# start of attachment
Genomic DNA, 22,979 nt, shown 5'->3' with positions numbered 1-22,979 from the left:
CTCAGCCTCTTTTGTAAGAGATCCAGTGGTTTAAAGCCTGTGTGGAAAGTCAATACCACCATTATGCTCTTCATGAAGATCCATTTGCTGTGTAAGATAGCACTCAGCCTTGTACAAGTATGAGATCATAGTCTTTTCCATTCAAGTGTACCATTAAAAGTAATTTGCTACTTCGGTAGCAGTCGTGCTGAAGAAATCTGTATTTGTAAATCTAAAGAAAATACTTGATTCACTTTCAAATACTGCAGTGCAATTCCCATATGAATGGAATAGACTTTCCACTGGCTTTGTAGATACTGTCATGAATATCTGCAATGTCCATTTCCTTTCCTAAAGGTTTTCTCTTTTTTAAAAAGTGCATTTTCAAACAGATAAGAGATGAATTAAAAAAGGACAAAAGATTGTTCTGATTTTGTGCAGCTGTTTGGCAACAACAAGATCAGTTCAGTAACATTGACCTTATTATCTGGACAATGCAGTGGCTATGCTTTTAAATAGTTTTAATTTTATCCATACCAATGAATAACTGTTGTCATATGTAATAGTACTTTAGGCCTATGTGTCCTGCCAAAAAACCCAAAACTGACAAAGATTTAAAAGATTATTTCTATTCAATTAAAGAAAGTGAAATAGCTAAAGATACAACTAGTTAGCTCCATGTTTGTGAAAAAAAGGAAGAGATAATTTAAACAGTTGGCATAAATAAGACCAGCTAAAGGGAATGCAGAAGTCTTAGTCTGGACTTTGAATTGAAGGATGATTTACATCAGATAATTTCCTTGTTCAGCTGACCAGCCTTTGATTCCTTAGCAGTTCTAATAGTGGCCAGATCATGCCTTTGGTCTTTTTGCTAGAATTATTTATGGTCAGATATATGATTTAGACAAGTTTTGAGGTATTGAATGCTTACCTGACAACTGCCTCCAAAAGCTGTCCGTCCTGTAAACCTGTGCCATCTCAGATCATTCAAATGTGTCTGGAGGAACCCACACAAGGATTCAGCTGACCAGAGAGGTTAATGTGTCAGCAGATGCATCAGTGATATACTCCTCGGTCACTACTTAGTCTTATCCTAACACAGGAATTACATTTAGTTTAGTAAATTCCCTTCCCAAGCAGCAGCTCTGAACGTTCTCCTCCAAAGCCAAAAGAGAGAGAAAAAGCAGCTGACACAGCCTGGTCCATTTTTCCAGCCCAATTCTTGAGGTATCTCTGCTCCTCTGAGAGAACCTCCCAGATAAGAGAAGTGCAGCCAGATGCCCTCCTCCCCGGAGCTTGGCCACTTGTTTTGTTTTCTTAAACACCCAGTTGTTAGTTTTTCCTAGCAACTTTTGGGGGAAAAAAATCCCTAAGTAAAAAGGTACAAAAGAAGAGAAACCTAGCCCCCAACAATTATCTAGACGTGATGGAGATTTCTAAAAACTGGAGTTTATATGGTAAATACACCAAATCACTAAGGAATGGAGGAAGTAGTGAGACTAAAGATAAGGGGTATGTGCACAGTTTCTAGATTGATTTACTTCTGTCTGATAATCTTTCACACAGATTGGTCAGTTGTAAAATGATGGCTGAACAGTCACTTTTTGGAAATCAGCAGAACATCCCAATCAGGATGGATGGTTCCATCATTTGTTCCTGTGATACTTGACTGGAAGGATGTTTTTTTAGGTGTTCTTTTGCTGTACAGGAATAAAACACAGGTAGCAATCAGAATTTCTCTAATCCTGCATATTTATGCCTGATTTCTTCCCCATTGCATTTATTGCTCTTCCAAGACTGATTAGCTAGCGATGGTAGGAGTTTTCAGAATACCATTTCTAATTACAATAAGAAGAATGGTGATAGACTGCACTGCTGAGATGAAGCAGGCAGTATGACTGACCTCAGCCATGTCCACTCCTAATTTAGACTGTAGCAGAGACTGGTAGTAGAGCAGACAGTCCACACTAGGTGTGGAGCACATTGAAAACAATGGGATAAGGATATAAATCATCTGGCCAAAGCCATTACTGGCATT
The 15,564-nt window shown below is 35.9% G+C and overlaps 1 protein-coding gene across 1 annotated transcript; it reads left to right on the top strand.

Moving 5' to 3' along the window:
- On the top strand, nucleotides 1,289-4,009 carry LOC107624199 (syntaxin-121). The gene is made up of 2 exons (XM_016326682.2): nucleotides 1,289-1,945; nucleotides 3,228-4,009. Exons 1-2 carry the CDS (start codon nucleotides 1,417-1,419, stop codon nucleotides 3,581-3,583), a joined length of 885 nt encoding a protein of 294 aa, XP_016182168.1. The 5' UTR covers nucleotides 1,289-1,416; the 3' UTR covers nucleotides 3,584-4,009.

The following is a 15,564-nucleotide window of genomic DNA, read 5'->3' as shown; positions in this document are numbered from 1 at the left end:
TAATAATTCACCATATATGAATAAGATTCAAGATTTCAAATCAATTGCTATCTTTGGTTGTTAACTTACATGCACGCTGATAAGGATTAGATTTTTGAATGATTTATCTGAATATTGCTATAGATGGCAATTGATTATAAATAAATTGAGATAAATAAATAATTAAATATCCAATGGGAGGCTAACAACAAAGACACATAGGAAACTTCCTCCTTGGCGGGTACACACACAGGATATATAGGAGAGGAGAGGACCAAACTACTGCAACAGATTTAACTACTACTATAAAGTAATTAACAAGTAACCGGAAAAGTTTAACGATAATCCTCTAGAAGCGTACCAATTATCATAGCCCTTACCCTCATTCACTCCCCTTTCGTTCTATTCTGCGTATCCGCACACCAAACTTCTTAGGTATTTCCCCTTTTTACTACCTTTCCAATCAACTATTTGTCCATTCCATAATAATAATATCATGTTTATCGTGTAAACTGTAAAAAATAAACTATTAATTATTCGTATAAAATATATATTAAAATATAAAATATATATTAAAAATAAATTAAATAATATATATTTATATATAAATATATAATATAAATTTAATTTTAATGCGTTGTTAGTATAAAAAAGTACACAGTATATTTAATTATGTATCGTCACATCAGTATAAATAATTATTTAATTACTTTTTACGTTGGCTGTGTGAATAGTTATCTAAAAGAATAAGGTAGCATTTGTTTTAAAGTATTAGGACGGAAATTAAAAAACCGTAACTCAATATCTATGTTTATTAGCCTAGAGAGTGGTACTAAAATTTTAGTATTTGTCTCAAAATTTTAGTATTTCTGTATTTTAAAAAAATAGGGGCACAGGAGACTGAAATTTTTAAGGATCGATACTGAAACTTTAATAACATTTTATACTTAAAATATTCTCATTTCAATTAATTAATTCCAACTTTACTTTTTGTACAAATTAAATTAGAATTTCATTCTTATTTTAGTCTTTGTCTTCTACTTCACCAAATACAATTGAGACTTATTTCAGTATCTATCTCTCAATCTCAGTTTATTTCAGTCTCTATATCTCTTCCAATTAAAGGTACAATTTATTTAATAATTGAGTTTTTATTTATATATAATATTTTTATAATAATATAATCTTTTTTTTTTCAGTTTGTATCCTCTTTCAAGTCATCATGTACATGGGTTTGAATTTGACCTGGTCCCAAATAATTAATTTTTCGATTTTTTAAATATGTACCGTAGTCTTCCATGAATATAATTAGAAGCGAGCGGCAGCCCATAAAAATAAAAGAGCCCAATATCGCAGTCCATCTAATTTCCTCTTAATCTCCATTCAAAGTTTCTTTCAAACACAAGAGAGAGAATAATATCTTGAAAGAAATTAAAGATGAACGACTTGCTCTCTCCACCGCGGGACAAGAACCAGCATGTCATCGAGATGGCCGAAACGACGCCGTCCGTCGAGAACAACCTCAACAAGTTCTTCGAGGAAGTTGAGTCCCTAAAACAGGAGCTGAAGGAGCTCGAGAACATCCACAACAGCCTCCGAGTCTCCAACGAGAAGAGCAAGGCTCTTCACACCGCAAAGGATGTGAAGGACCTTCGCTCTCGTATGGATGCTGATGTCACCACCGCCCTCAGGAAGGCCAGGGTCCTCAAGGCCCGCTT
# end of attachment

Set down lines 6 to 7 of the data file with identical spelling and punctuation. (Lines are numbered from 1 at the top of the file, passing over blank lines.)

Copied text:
The following is a 15,564-nucleotide window of genomic DNA, read 5'->3' as shown; positions in this document are numbered from 1 at the left end:
TAATAATTCACCATATATGAATAAGATTCAAGATTTCAAATCAATTGCTATCTTTGGTTGTTAACTTACATGCACGCTGATAAGGATTAGATTTTTGAATGATTTATCTGAATATTGCTATAGATGGCAATTGATTATAAATAAATTGAGATAAATAAATAATTAAATATCCAATGGGAGGCTAACAACAAAGACACATAGGAAACTTCCTCCTTGGCGGGTACACACACAGGATATATAGGAGAGGAGAGGACCAAACTACTGCAACAGATTTAACTACTACTATAAAGTAATTAACAAGTAACCGGAAAAGTTTAACGATAATCCTCTAGAAGCGTACCAATTATCATAGCCCTTACCCTCATTCACTCCCCTTTCGTTCTATTCTGCGTATCCGCACACCAAACTTCTTAGGTATTTCCCCTTTTTACTACCTTTCCAATCAACTATTTGTCCATTCCATAATAATAATATCATGTTTATCGTGTAAACTGTAAAAAATAAACTATTAATTATTCGTATAAAATATATATTAAAATATAAAATATATATTAAAAATAAATTAAATAATATATATTTATATATAAATATATAATATAAATTTAATTTTAATGCGTTGTTAGTATAAAAAAGTACACAGTATATTTAATTATGTATCGTCACATCAGTATAAATAATTATTTAATTACTTTTTACGTTGGCTGTGTGAATAGTTATCTAAAAGAATAAGGTAGCATTTGTTTTAAAGTATTAGGACGGAAATTAAAAAACCGTAACTCAATATCTATGTTTATTAGCCTAGAGAGTGGTACTAAAATTTTAGTATTTGTCTCAAAATTTTAGTATTTCTGTATTTTAAAAAAATAGGGGCACAGGAGACTGAAATTTTTAAGGATCGATACTGAAACTTTAATAACATTTTATACTTAAAATATTCTCATTTCAATTAATTAATTCCAACTTTACTTTTTGTACAAATTAAATTAGAATTTCATTCTTATTTTAGTCTTTGTCTTCTACTTCACCAAATACAATTGAGACTTATTTCAGTATCTATCTCTCAATCTCAGTTTATTTCAGTCTCTATATCTCTTCCAATTAAAGGTACAATTTATTTAATAATTGAGTTTTTATTTATATATAATATTTTTATAATAATATAATCTTTTTTTTTTCAGTTTGTATCCTCTTTCAAGTCATCATGTACATGGGTTTGAATTTGACCTGGTCCCAAATAATTAATTTTTCGATTTTTTAAATATGTACCGTAGTCTTCCATGAATATAATTAGAAGCGAGCGGCAGCCCATAAAAATAAAAGAGCCCAATATCGCAGTCCATCTAATTTCCTCTTAATCTCCATTCAAAGTTTCTTTCAAACACAAGAGAGAGAATAATATCTTGAAAGAAATTAAAGATGAACGACTTGCTCTCTCCACCGCGGGACAAGAACCAGCATGTCATCGAGATGGCCGAAACGACGCCGTCCGTCGAGAACAACCTCAACAAGTTCTTCGAGGAAGTTGAGTCCCTAAAACAGGAGCTGAAGGAGCTCGAGAACATCCACAACAGCCTCCGAGTCTCCAACGAGAAGAGCAAGGCTCTTCACACCGCAAAGGATGTGAAGGACCTTCGCTCTCGTATGGATGCTGATGTCACCACCGCCCTCAGGAAGGCCAGGGTCCTCAAGGCCCGCTT